Writers live in their heads. What may be travel to you is location-scouting for me. In some ways, I’m never where I am. I’m imagining that place on the page in a future book. It won’t exist until I’ve written about it.
I was standing on a deserted bridge across the Rhine in the Swiss town of Rheinfelden a couple of weeks ago in the evening twilight. The river flowed very fast. The rain was steady. It patterned the field-grey surface of the water in scattered patches, so that it seemed as though the current slid beneath thin sheets of slow-moving, melting ice.
A woman went by on a bicycle, its tires making a subdued splatter in the puddles. Along one bank, a row of medieval buildings backed onto the river, overhanging it like the brighter constructions of Florence leaning toward the Arno. Somewhere on the other bank, a train went by. In the middle of the river, the 100-year-old bridge touched the head of a small wooded island. I went into the stand of pines.
“This is where they’ll meet,” I thought.
I don’t yet know who “they” are. I know that one of them is my father. Will be my father. I have in mind a plot, you see, for a thriller set in Italy and quiet points north. With the main character based on my father, who did secret work for the British government when I was growing up and traveled frequently in such places.
I don’t yet know quite how that plot will play out. In many respects, the places I find will build the plot for me. They’ll give me exciting spots that are spurs to action scenes. They’ll show me clandestine places that demand secret meetings. They’ll lead me to introspective moments for my characters.
Novels have to bubble like this for years. Just because I’m writing a book a year doesn’t mean that’s how long a book takes. Each of my Palestinian crime novels is based on ideas that fermented over more than a decade as a foreign correspondent here in Jerusalem. The novel I just shipped off to my agent, which is set in central Europe in 1791, was a seed planted in conversations with my wife while we traveled in Austria and the Czech Republic in 2003.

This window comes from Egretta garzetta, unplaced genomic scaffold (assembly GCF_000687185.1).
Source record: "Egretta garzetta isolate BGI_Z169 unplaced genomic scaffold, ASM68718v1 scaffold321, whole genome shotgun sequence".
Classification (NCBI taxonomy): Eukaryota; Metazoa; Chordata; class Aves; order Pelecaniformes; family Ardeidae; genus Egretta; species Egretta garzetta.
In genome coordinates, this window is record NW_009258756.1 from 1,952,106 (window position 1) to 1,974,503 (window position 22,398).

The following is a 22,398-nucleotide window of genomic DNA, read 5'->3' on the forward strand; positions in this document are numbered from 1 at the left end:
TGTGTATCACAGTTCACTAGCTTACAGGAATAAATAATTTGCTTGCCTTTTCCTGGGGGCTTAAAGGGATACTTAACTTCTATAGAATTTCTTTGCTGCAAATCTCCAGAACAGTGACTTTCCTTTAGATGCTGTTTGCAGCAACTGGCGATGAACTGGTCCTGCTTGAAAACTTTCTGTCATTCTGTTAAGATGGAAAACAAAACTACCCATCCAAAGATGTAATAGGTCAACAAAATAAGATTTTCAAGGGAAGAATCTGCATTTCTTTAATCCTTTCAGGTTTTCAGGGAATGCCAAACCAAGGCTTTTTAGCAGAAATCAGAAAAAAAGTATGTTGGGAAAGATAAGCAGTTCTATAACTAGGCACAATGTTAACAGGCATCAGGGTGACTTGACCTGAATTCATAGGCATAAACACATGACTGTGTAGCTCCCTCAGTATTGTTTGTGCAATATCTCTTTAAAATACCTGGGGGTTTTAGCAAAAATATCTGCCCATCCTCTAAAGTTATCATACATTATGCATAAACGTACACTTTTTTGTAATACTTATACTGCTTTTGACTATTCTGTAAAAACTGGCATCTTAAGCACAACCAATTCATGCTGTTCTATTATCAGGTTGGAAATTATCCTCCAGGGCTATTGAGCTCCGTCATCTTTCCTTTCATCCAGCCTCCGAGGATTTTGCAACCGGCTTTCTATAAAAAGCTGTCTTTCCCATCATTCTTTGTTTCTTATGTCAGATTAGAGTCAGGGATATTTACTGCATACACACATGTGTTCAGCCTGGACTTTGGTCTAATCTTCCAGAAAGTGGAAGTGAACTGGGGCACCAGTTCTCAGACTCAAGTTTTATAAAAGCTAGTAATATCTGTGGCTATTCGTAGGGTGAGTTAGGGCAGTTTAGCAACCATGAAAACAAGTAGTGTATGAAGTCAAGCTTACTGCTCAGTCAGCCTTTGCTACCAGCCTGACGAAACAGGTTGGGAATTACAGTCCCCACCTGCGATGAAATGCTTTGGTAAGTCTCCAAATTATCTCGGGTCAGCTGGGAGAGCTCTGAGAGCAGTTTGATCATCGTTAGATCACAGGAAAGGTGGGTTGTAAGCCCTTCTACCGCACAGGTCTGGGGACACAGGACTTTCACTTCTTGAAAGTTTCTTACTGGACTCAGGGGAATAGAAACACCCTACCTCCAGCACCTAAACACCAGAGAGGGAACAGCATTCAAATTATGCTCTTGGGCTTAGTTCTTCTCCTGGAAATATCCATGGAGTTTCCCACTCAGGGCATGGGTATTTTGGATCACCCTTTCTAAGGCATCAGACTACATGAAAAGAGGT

When my second novel, “A Grave in Gaza”, was published, people asked me if I’d been to Gaza especially for the book. Well, I made a couple of return trips to check that I remembered locations correctly. But I’d been in Gaza at least a few days a month – often more – for 11 years, by the time I wrote that book in 2006. If I hadn’t, a few days or even weeks scouting around Gaza wouldn’t have been enough.
Sometimes I see this fictionalizing of the reality around me as a psychological flaw. On the island in the Rhine, I might just as easily have thought “Oh, how peaceful. How lucky I am to be traveling at someone else’s expense in places I’d never otherwise have been. How wonderful that this is called work, that I can feel a creative surge here in this place.” I might also have looked at my watch and thought, “I’m lonely. At home now it’ll be the boy’s bathtime. Soon he’ll be in bed.”
I thought all of those things. But they won’t put words on the page or bread on the table.
I wandered up the main street of old Rheinfelden, cobbled and slick and empty. I stopped into a men’s store and bought a lightweight, blue raincoat.
“This is what he’ll wear.”
Back to the Hotel Schuetzen. I ate two little round steaks of Seeteufel. The frothy yellow vinegar sauce on the fish was one of the most delicious things I’ve ever tasted. I almost thought, “This is what he’ll eat.” But the character I envisage will be on a British government salary, so he’ll have to be a little more frugal. I was pleased, instead, to think: “This is the life, Matthew, my boy. This is the bloody life.”